An undergraduate's university experience is often fragmented, with courses, service opportunities, and extra curricular activities seemingly unconnected to one another. Providing students with the means to integrate their learning can be a challenge for university educators. Promoting an integrative learning approach, however, can assist students in putting the pieces of the university experience into a coherent whole that prepares them for their personal, professional, and civic life. Learning takes place in individual courses and disciplines, but integrative learning transcends academic boundaries, and encourages students to address real-world problems, to synthesize multiple areas of knowledge, and to consider issues from a variety of perspectives.
Tools and strategies commonly associated with Integrative Learning include ePortfolios, Experiential Learning, High Impact Practices, and Assessment. Learn more about each of these by clicking the relevant links.
Waterloo ExL Symposium - Presentations from the concurrent sessions at the Waterloo ExL Symposium
Waterloo ExL Institute - Presentations shared at the Institute
Waterloo ExL Institute resources - The Waterloo ExL Committee has compiled years of experience teaching experiential courses into these resources
Faculty Toolkit - Queen's University Experiential Learning Hub
Faculty Guidebook on Experiential Learning - Brock University
Authentic Assessment Methods - Deakin University (four parts)
Experiential Learning & Reflective Teaching - McMaster Engineering Faculty Development Academy (Sirutis & Massi,2014).
Work integrated learning
Work Integrated Learning Open Module Initiative – a resource for learners
A Practical Guide for Work-integrated Learning: Effective Practices to Enhance the Educational Quality of Structured Work Experiences Offered through Colleges and Universities - This guide is intended to serve as a resource to enhance student learning and development in higher education through structured work experience. Work-integrated learning is a pedagogical practice whereby students come to learn from the integration of experiences in educational and workplace settings (Billett, 2009).
Resources for reflection
P.E.A.R. model - McRae, N. & Johnston, N. (2016). The development of a proposed global work-integrated learning framework. Asia-Pacific Journal of Cooperative Education, 17(4), 337-348.
Faculty Guidebook on Experiential Education: Brock University - Frameworks for reflection with associated prompts (What? So what? Now what?DEAL, ICE, 4 Rs) as well as domains of reflection and associated prompts: Professional Development, Academic, Personal Development, Interpersonal Engagement, Systems Engagement/Social Justice.
Reflection Toolkit: University of Edinburgh – a resource with support and information whether you are looking to reflect yourself or facilitate reflection in others.
Rubrics for assessing reflection
Critical Reflection Rubric - The critical reflection rubric (adopted from Kember et al., 2008) provides a framework for evaluating reflection. This rubric can be used on its own or as a starting point upon which to layer course-specific expectations. Kember, D., McKay, J., Sinclair, K., Kam, F., & Wong, Y. (2008). A four-category scheme for coding and assessing the level of reflection in written work. Assessment & Evaluation in Higher Education, 33(4), 369-379.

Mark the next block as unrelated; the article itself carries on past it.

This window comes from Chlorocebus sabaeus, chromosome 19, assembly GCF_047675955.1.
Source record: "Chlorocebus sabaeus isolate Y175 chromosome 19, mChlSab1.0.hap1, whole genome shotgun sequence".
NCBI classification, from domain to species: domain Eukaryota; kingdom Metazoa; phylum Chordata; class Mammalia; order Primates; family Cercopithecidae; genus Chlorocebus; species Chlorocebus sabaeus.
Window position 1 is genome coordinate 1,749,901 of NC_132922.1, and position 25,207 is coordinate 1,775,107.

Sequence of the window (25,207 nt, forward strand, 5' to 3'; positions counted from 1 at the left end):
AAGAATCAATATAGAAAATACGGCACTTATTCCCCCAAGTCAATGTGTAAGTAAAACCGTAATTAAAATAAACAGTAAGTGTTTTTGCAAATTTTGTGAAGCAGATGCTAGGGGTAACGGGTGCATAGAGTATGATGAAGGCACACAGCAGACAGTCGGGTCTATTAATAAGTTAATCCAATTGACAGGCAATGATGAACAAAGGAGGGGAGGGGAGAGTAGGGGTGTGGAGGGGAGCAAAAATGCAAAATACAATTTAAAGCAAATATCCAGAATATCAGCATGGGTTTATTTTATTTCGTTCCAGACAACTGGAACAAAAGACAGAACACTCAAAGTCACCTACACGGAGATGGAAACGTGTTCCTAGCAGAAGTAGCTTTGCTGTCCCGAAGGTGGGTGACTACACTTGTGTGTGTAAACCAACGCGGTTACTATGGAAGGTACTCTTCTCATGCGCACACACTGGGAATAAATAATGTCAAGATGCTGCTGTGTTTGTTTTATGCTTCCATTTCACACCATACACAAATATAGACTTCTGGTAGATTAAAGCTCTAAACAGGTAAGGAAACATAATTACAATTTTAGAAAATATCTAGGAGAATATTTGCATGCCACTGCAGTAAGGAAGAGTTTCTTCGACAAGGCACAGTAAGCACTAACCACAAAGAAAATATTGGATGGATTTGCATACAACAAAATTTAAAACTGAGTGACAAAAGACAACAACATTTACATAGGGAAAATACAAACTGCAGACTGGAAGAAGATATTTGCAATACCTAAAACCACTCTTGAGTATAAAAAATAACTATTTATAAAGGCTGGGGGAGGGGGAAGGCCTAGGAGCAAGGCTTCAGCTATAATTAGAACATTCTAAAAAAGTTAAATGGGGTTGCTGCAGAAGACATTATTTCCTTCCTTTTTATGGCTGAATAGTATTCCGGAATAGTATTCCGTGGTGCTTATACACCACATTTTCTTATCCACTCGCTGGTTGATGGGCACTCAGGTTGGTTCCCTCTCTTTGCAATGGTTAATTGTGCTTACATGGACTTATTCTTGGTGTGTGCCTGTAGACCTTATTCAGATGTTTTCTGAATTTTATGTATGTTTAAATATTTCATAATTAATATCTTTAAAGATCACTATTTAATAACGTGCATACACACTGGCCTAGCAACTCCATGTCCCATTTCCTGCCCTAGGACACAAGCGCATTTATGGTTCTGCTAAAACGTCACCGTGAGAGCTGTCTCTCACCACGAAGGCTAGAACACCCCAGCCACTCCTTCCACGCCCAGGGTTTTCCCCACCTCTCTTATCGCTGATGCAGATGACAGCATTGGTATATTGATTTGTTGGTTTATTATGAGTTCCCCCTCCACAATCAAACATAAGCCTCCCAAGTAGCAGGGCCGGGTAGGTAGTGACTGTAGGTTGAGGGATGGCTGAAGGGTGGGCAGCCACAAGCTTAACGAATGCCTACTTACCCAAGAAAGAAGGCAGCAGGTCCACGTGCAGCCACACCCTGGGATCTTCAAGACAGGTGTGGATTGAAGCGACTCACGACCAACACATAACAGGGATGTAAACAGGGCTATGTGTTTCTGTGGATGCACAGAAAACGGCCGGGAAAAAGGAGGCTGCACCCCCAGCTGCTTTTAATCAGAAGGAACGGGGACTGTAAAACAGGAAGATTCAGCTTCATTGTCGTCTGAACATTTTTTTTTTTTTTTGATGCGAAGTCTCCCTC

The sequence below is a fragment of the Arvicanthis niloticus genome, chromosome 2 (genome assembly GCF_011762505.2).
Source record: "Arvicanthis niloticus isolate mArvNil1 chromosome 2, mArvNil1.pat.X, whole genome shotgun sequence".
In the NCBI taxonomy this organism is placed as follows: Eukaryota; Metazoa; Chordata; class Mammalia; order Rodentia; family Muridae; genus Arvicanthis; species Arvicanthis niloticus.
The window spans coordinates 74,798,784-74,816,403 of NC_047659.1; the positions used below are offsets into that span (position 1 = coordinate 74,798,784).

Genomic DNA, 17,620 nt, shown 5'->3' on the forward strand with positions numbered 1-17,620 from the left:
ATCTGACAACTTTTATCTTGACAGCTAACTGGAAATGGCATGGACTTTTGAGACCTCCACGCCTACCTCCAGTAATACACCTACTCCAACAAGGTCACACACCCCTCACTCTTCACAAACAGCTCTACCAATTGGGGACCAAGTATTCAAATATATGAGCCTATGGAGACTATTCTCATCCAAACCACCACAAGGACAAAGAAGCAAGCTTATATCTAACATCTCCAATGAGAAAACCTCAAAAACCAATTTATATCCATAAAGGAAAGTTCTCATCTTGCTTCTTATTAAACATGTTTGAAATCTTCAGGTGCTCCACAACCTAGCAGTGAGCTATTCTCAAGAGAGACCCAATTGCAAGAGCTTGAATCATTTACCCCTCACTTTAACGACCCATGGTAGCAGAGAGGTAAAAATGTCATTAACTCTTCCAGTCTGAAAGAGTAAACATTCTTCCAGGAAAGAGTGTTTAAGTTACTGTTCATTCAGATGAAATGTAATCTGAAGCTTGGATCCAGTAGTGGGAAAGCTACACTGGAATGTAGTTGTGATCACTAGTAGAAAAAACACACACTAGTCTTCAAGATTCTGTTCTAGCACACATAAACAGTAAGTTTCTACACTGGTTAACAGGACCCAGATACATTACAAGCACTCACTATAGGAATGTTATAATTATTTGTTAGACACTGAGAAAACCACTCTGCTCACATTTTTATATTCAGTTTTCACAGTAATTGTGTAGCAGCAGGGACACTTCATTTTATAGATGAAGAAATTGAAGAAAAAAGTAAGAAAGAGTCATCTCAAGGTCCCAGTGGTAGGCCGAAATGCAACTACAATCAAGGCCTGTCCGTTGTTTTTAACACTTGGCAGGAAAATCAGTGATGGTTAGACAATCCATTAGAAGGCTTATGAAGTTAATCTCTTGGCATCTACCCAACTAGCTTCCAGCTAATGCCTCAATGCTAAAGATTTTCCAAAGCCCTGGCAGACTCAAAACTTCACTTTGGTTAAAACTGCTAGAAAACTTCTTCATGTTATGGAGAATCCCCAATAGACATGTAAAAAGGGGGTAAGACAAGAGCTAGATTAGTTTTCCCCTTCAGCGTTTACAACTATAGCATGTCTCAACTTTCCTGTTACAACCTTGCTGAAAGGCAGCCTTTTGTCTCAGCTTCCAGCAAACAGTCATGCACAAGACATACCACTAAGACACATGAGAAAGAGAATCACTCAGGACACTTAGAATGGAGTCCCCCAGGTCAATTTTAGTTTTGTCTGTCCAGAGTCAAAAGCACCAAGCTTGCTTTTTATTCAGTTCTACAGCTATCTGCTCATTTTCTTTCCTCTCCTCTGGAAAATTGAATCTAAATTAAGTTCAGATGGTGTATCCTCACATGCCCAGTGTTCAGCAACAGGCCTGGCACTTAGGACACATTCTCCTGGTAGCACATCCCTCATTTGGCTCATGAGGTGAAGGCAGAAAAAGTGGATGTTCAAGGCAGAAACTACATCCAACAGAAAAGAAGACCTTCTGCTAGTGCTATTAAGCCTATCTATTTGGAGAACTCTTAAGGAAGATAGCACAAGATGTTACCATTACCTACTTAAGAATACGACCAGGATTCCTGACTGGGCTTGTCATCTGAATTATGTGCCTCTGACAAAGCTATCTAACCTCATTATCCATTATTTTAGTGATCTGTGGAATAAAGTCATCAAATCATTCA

Reflective Rubric to Assess Reflective Writing in Pharmacy Education - An adaptation of work by Boud D, Keogh R, Walker D. Promoting Reflection in Learning: A Model. Reflection: Turning Experience into Learning. London, Kogan Page; New York, Nicols Pub; 1985:18-40. [Google Scholar], and Mezirow J. Transformative Dimensions of Adult Learning. San Francisco, CA: Jossey-Bass; 1991. [Google Scholar] found in Tsingos-Lucas, C., Bosnic-Anticevich, S., Schneider, C. R., & Smith, L. (2017). Using reflective writing as a predictor of academic success in different assessment formats. American journal of pharmaceutical education, 81(1), 8.
See Appendix 1 for the prompts for the Reflective Statement outlined in the article above.
Report: The Human Factor - Essential reading for those curious about the nature and trajectory of the perceived skills gaps that experiential learning opportunities can help to bridge. Burning Glass: “THE HUMAN FACTOR,” BURNING GLASS TECHNOLOGIES ©2015 www.burning-glass.com
Report: The New Foundational Skills - This paper reports on a search for the New Foundational Skills of the digital economy. How and when do evolving skills change the job market? Which skills are in demand in both digitally intensive jobs, and more broadly? Which skills retain their value over time? If such a set of emergent, critical skills exists, how do the skills interact, and what do they mean for job seekers and incumbent employees, educators, and employers? Markow, W., Hughes, D., & Bundy, A. (2018). The new foundational skills of the digital economy: developing the professionals of the future. Business-Higher Education Forum, Washington, District of Columbia.
WatCV (“UWaterloo curriculum vitae”) - The site contains resources designed to help students articulate the full range of their skills to prospective employers. WatCV provides skills-articulation templates recognized by employers worldwide. Using these templates, students create ePortfolios to showcase the wide variety of skills they are developing at university, focusing especially on how they would transfer these skills to new workplace situations. Tomasson Goodwin, J., & Lithgow, K. (2018). Eportfolio, Professional Identity, and Twenty-First Century Employability Skills. Catalyst in Action: Case Studies of High-Impact EPortfolio Practice, 154-71. Tomasson Goodwin, J., Goh, J., Verkoeyen, S., & Lithgow, K. (2019). Can students be taught to articulate employability skills?. Education+ Training, 61(4), 445-460.